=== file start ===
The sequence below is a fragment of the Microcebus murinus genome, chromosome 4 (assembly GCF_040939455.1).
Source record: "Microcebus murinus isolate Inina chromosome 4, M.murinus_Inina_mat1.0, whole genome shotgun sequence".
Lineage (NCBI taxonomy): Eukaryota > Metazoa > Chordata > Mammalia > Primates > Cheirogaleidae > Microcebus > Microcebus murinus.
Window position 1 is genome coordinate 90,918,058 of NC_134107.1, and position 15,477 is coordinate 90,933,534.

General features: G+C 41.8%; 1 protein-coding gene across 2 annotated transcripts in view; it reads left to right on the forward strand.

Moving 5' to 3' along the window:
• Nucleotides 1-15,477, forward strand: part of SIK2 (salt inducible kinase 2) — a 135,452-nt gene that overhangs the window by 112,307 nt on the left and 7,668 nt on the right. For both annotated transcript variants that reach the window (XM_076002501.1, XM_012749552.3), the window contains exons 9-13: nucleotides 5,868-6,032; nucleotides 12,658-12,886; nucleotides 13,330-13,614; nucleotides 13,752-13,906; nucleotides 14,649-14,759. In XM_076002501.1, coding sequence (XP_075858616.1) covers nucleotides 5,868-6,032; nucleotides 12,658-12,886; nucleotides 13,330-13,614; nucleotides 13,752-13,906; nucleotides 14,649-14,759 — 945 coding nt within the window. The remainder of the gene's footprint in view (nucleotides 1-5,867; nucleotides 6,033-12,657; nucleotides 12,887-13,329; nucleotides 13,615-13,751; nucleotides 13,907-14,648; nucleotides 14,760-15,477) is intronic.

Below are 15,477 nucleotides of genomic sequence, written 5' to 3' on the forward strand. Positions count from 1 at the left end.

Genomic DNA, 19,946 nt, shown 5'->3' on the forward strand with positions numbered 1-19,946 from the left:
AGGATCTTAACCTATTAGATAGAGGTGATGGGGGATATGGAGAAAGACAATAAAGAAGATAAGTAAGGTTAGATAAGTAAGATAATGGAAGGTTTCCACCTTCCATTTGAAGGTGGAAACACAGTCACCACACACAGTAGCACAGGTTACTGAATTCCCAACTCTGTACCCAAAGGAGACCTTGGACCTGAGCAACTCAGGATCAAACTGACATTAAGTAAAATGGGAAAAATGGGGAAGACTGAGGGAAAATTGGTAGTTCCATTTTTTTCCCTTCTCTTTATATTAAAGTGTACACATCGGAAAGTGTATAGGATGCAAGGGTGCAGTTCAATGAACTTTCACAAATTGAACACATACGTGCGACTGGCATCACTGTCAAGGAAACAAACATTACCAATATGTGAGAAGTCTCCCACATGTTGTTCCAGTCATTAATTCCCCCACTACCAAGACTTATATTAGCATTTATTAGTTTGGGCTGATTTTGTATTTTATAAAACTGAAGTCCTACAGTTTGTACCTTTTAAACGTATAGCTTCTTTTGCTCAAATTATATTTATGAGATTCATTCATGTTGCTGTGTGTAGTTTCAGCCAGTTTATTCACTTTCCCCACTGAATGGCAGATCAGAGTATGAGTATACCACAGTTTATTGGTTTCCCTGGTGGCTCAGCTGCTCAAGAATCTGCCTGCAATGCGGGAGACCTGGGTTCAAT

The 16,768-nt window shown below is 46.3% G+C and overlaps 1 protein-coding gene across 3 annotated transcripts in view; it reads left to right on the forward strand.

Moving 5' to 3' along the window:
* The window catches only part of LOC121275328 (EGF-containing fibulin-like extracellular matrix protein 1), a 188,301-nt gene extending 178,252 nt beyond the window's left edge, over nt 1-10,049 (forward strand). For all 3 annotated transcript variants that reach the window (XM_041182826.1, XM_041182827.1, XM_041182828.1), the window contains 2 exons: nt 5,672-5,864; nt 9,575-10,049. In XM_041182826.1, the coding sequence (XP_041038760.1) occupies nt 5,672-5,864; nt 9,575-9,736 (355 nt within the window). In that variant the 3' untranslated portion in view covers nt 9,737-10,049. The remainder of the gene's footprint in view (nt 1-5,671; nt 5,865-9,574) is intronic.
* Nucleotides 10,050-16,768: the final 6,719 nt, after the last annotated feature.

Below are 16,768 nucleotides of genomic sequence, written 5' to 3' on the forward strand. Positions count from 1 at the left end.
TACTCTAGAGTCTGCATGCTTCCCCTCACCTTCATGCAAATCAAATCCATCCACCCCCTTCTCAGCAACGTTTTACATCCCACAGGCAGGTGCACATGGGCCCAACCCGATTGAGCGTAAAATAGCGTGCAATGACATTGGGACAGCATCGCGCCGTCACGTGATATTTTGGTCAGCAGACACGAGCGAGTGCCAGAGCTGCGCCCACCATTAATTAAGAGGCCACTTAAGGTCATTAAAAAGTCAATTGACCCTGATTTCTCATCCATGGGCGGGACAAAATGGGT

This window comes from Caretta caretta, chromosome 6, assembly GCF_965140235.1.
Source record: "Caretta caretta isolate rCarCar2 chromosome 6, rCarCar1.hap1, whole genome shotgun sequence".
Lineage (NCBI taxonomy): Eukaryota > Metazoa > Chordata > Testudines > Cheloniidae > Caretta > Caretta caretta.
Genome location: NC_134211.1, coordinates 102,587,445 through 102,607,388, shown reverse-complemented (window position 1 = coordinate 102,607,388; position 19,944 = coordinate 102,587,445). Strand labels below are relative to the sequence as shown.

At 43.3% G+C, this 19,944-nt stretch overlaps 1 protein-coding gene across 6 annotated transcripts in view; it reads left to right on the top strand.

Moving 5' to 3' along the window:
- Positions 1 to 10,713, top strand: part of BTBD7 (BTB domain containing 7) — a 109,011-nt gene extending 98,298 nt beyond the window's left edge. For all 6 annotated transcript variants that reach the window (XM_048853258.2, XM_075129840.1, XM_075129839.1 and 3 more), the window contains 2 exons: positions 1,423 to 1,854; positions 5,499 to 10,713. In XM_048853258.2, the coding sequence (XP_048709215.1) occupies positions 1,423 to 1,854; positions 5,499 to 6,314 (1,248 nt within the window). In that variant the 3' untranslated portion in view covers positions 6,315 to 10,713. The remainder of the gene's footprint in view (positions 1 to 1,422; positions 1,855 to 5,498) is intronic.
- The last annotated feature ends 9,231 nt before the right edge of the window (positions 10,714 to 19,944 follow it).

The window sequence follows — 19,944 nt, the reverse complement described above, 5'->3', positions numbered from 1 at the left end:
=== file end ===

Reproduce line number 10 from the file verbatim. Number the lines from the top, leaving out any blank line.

AGGATCTTAACCTATTAGATAGAGGTGATGGGGGATATGGAGAAAGACAATAAAGAAGATAAGTAAGGTTAGATAAGTAAGATAATGGAAGGTTTCCACCTTCCATTTGAAGGTGGAAACACAGTCACCACACACAGTAGCACAGGTTACTGAATTCCCAACTCTGTACCCAAAGGAGACCTTGGACCTGAGCAACTCAGGATCAAACTGACATTAAGTAAAATGGGAAAAATGGGGAAGACTGAGGGAAAATTGGTAGTTCCATTTTTTTCCCTTCTCTTTATATTAAAGTGTACACATCGGAAAGTGTATAGGATGCAAGGGTGCAGTTCAATGAACTTTCACAAATTGAACACATACGTGCGACTGGCATCACTGTCAAGGAAACAAACATTACCAATATGTGAGAAGTCTCCCACATGTTGTTCCAGTCATTAATTCCCCCACTACCAAGACTTATATTAGCATTTATTAGTTTGGGCTGATTTTGTATTTTATAAAACTGAAGTCCTACAGTTTGTACCTTTTAAACGTATAGCTTCTTTTGCTCAAATTATATTTATGAGATTCATTCATGTTGCTGTGTGTAGTTTCAGCCAGTTTATTCACTTTCCCCACTGAATGGCAGATCAGAGTATGAGTATACCACAGTTTATTGGTTTCCCTGGTGGCTCAGCTGCTCAAGAATCTGCCTGCAATGCGGGAGACCTGGGTTCAAT